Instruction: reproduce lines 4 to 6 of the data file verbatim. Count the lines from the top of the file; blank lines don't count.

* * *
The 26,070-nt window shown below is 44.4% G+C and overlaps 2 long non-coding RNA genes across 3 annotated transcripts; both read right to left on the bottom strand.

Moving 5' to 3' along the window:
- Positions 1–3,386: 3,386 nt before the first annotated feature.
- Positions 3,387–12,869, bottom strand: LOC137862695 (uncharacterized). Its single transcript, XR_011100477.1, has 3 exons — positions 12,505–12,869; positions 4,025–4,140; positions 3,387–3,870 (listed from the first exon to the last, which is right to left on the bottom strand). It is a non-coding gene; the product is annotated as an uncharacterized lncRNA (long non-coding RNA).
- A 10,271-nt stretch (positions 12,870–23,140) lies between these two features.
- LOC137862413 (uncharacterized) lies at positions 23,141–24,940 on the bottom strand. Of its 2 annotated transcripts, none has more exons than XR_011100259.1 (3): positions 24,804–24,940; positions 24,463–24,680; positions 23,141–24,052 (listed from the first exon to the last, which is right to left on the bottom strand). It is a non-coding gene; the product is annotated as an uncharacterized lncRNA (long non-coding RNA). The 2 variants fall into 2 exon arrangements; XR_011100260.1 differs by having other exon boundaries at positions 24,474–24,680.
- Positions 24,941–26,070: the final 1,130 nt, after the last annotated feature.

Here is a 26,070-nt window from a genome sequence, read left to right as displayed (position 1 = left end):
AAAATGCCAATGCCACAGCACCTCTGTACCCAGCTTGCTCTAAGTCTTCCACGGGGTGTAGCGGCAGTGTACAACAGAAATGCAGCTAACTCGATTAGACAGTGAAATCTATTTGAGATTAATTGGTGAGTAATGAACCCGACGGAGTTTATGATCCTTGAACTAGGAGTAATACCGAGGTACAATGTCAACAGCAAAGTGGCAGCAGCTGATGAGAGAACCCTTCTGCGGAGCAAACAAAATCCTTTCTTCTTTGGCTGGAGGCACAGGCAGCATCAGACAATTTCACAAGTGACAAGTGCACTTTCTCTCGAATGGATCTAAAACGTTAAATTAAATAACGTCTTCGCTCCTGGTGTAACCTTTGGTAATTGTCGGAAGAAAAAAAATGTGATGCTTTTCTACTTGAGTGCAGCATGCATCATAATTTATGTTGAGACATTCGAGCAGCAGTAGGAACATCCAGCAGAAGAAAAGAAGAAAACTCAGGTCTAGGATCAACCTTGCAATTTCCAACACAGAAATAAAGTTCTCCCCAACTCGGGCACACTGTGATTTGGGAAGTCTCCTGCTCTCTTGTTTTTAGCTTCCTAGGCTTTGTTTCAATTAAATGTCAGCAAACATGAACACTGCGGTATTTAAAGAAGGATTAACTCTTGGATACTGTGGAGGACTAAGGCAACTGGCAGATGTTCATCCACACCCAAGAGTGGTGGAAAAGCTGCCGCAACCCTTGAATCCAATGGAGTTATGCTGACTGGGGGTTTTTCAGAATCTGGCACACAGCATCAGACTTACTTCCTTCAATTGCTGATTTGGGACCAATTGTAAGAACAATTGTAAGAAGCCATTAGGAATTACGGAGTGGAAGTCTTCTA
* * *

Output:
- Positions 3,387–12,869, bottom strand: LOC137862695 (uncharacterized). Its single transcript, XR_011100477.1, has 3 exons — positions 12,505–12,869; positions 4,025–4,140; positions 3,387–3,870 (listed from the first exon to the last, which is right to left on the bottom strand). It is a non-coding gene; the product is annotated as an uncharacterized lncRNA (long non-coding RNA).
- A 10,271-nt stretch (positions 12,870–23,140) lies between these two features.
- LOC137862413 (uncharacterized) lies at positions 23,141–24,940 on the bottom strand. Of its 2 annotated transcripts, none has more exons than XR_011100259.1 (3): positions 24,804–24,940; positions 24,463–24,680; positions 23,141–24,052 (listed from the first exon to the last, which is right to left on the bottom strand). It is a non-coding gene; the product is annotated as an uncharacterized lncRNA (long non-coding RNA). The 2 variants fall into 2 exon arrangements; XR_011100260.1 differs by having other exon boundaries at positions 24,474–24,680.